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Home » Flagship proposals

Make ‘Information for citizens’ a European Service of General Interest (SGI)

Submitted by on November 14, 2011 – 10:03One Comment

The recog­ni­tion of the essen­tial role played by a broad range of media in spread­ing inde­pen­dent, plu­ral­ist and high qual­ity infor­ma­tion on Europe

  • Replace, in all new offi­cial com­mu­ni­ca­tion and all new polit­i­cal deci­sions on SGIs, ‘pub­lic ser­vice broad­cast­ing’ with ‘infor­ma­tion for cit­i­zens’
    • In this way the leg­is­la­tion on the appli­ca­tion of state aid rules can be rede­fined.

Explana­tory statement

We do think that SGIs are a good way to more effi­ciently guar­an­tee the rights of cit­i­zens in the Euro­pean Union.

The com­mon val­ues of the Euro­pean Union expressed in the Ams­ter­dam Treaty then became con­se­crated rights in the EU Char­ter of Fun­da­men­tal Rights; the SGIs became, through the Lis­bon Treaty, an autonomous Com­mu­nity legal object.

In terms of media activ­ity, cur­rently only broad­cast­ing is recog­nised by Mem­ber States as one of the pub­lic ser­vices. Smaller-scale sup­port to press projects, from the com­mu­nity or com­mer­cial sec­tor, is con­sid­ered as an unjus­ti­fied State Aid liable to be con­demned by the Com­mis­sion and the Court of Jus­tice of the Euro­pean Union.

A lot of com­mu­nity news­pa­pers and mag­a­zines play a part in infor­ma­tion plu­ral­ism. But they can hardly afford their run­ning costs and have suf­fered from the sky­rock­et­ing charges for press dis­tri­b­u­tion since the pri­vati­sa­tion of the postal ser­vices, which has made some of them sim­ply give up print­ing. They also have lim­ited access to TV broad­cast­ing fre­quen­cies and can only develop activ­i­ties on the Web.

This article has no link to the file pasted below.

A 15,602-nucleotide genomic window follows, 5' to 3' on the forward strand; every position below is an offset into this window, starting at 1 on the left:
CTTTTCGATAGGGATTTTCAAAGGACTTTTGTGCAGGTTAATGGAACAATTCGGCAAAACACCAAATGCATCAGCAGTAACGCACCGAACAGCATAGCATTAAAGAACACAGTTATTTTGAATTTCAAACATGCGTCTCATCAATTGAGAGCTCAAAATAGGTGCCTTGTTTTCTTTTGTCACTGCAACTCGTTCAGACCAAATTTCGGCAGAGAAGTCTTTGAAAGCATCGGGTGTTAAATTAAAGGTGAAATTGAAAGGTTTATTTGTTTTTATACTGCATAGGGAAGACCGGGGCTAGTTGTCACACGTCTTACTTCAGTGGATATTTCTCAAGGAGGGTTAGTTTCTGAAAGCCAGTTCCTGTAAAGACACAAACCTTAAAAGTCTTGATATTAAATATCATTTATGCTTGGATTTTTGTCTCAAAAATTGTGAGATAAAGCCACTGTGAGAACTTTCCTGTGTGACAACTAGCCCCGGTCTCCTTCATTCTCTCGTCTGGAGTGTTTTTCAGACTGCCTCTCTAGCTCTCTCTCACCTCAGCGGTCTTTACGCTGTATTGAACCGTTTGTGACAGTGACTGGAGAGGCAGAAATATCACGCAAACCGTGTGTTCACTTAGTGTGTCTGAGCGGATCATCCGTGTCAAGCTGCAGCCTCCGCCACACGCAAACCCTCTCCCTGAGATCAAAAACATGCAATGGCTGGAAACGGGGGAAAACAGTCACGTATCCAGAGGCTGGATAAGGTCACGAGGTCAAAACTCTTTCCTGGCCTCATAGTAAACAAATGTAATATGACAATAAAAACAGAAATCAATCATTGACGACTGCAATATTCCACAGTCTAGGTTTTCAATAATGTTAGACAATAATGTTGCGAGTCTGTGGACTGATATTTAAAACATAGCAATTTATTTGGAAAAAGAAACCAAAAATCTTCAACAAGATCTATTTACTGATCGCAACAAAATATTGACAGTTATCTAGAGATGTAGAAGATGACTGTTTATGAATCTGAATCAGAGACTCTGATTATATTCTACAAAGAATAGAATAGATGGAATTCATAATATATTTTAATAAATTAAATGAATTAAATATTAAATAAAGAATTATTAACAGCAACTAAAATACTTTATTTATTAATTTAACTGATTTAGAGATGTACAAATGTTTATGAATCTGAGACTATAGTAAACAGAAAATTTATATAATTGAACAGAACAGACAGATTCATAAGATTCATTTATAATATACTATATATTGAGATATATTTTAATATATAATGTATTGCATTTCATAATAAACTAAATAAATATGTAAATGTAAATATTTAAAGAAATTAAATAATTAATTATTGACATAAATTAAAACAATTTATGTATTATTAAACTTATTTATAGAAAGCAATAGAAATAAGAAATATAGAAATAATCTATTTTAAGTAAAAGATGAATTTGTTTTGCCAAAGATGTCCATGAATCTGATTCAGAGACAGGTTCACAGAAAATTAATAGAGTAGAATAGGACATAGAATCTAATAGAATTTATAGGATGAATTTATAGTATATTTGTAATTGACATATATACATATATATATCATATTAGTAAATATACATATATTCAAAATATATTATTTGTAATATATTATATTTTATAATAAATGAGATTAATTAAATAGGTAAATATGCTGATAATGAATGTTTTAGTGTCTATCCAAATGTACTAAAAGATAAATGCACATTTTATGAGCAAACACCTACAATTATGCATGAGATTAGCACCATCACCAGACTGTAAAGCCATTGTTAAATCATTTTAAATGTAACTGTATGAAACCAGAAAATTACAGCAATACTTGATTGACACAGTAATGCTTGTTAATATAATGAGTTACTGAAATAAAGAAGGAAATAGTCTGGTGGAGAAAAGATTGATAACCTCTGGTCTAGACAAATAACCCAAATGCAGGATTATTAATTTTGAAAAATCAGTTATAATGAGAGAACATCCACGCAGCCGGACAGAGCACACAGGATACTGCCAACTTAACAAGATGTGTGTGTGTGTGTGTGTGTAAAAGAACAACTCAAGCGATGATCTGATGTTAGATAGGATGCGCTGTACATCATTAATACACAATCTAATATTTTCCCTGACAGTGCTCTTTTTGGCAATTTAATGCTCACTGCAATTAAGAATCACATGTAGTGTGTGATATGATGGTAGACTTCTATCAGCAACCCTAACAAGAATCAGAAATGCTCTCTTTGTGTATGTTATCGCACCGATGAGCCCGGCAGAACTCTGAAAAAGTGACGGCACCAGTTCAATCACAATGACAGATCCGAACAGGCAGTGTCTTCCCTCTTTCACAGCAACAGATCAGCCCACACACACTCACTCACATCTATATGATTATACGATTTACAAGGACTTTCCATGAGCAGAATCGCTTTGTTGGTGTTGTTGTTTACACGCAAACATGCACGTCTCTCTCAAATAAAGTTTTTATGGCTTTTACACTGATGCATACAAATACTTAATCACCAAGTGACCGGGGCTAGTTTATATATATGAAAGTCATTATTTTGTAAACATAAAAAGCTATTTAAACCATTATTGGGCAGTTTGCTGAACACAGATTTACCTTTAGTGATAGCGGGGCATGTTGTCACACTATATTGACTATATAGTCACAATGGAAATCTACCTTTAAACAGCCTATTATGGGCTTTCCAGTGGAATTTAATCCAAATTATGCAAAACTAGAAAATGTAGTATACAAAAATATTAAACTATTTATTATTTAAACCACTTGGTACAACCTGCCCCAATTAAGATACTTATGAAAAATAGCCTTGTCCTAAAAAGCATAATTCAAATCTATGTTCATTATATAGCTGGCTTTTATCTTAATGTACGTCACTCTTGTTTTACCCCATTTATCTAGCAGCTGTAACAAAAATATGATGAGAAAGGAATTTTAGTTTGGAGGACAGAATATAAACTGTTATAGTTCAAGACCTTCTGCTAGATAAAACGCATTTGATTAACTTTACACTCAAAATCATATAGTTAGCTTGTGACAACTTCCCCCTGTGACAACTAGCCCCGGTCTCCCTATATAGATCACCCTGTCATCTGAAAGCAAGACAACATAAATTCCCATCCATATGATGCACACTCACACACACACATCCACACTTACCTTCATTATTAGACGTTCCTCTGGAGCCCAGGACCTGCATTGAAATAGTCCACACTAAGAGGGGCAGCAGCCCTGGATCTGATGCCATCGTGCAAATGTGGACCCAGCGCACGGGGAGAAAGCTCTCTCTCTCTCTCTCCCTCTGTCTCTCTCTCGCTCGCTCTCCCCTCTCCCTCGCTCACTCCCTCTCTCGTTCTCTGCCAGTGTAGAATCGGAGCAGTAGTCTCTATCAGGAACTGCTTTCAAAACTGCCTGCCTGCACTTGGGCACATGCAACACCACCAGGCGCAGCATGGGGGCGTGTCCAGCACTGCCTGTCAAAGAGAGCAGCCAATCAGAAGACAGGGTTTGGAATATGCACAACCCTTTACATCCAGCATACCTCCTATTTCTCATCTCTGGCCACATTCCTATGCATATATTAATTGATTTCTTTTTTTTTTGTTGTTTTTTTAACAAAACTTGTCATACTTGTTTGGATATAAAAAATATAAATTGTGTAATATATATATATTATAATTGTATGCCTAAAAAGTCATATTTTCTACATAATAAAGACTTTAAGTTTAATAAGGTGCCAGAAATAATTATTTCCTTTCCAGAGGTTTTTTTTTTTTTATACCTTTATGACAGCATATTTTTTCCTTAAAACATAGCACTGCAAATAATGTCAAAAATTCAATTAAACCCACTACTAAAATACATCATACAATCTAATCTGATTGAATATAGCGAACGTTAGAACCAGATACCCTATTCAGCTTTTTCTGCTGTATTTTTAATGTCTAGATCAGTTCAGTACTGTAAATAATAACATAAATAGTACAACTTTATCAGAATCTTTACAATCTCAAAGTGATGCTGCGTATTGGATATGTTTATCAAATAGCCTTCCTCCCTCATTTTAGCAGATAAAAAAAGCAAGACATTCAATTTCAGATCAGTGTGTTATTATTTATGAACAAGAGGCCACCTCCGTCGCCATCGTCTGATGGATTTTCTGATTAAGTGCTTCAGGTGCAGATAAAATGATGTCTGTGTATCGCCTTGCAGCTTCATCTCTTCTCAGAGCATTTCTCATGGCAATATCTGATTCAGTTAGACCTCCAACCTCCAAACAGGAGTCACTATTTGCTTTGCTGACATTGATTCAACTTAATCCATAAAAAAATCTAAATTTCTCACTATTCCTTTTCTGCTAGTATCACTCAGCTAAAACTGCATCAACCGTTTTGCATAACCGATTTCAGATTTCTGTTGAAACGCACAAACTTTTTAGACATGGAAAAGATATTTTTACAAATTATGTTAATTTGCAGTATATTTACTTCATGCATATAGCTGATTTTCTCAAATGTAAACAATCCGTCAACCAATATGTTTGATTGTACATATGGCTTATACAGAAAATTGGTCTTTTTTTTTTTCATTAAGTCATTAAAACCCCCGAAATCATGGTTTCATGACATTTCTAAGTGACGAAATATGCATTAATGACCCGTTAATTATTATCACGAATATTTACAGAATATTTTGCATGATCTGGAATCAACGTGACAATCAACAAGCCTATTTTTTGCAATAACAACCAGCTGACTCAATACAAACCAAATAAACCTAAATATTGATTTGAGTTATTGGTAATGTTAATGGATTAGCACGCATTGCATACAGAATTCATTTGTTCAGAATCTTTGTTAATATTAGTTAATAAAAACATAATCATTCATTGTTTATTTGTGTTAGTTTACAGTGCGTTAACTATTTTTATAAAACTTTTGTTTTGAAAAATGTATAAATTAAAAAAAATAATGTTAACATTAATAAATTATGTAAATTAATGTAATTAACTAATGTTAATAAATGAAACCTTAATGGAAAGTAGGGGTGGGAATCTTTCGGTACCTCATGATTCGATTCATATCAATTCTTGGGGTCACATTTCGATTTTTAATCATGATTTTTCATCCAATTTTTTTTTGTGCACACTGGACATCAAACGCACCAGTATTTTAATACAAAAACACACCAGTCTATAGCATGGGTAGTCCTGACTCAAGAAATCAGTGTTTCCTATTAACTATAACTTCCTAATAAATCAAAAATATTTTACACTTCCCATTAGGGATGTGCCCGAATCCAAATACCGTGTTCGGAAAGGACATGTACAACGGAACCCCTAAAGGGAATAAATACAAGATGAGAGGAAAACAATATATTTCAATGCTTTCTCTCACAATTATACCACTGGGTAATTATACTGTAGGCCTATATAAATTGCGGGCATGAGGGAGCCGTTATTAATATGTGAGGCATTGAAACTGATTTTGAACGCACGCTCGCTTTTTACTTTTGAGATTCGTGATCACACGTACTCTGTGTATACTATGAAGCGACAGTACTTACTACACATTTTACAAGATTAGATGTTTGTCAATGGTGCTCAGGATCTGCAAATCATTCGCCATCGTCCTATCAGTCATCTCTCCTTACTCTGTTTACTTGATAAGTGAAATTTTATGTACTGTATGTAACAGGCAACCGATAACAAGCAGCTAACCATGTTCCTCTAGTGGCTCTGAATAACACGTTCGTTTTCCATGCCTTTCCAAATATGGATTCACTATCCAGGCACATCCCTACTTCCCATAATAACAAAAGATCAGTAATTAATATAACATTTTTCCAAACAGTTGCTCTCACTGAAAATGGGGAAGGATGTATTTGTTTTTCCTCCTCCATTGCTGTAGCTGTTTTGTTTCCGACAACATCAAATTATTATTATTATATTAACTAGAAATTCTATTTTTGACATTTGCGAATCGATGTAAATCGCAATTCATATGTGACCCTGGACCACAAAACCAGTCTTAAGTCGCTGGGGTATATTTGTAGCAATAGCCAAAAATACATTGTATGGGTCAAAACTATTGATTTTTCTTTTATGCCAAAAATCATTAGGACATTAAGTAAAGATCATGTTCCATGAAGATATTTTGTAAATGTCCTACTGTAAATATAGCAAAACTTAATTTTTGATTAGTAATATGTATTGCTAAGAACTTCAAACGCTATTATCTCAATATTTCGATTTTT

The com­mer­cial press can also some­times offer inter­est­ing cov­er­age in terms of inte­grat­ing Euro­pean with local infor­ma­tion. But while these pro­duc­tions may be led by com­mit­ted jour­nal­ists, since they are often in con­fronta­tion with their edi­to­r­ial man­age­ment these such projects are often the first to be shelved under the cur­rent con­di­tions of finan­cial unable to resist the crisis.

The Euro­pean Com­mis­sion has repeat­edly recog­nised the impor­tance of hav­ing a wide range of media in order to guar­an­tee fair infor­ma­tion, and to favour social inclu­sive­ness and pub­lic debate. (In the White Paper on Euro­pean Com­mu­ni­ca­tion Pol­icy and the Com­mu­ni­ca­tion from the Com­mis­sion on the Appli­ca­tion of State Aid Rules to Pub­lic Ser­vice Broad­cast­ing, among others).

Mak­ing not only broad­cast­ing but all kinds of infor­ma­tion for cit­i­zens into a SGI would allow Mem­ber States to sup­port more effi­ciently the plu­ral­i­sa­tion of information.

The def­i­n­i­tion of a new Com­mu­nity frame­work for State Aid is cur­rently on the agenda with the upcom­ing expiry of the “Monti-Altmark-Kroes” frame­work in Novem­ber 2011. So now would be an appro­pri­ate time to address this issue.

Related posts:

  1. Inté­grer “l’information du citoyen” dans les Ser­vices d’Intérêt Général européens ( SIG)
  2. The future of Euro­pean infor­ma­tion and pub­lic broad­cast­ers hand in hand
  3. Local level Euro­pean jour­nal­ism? The best way to inter­est peo­ple in Euro­pean matters
  4. Viviane Red­ing: the con­fis­ca­tion of infor­ma­tion as strat­egy of communication?
  5. Cit­i­zens for Europe: ‘Giv­ing a voice to the Euro­pean civil society’

One Comment »

  • Esther Durin says:

    Euro­pean cor­re­spon­dent and for­mer IPA Pres­i­dent, Michael Stabenow, alerts us. In his opin­ion, with such a pro­vi­sion, states could impose new con­straints on press and threaten its edi­to­r­ial inde­pen­dence. For MEP Bernadette Vergnaud, it mainly depends on the financ­ing modal­i­ties of the pub­lic ser­vice information.

    What do you think?

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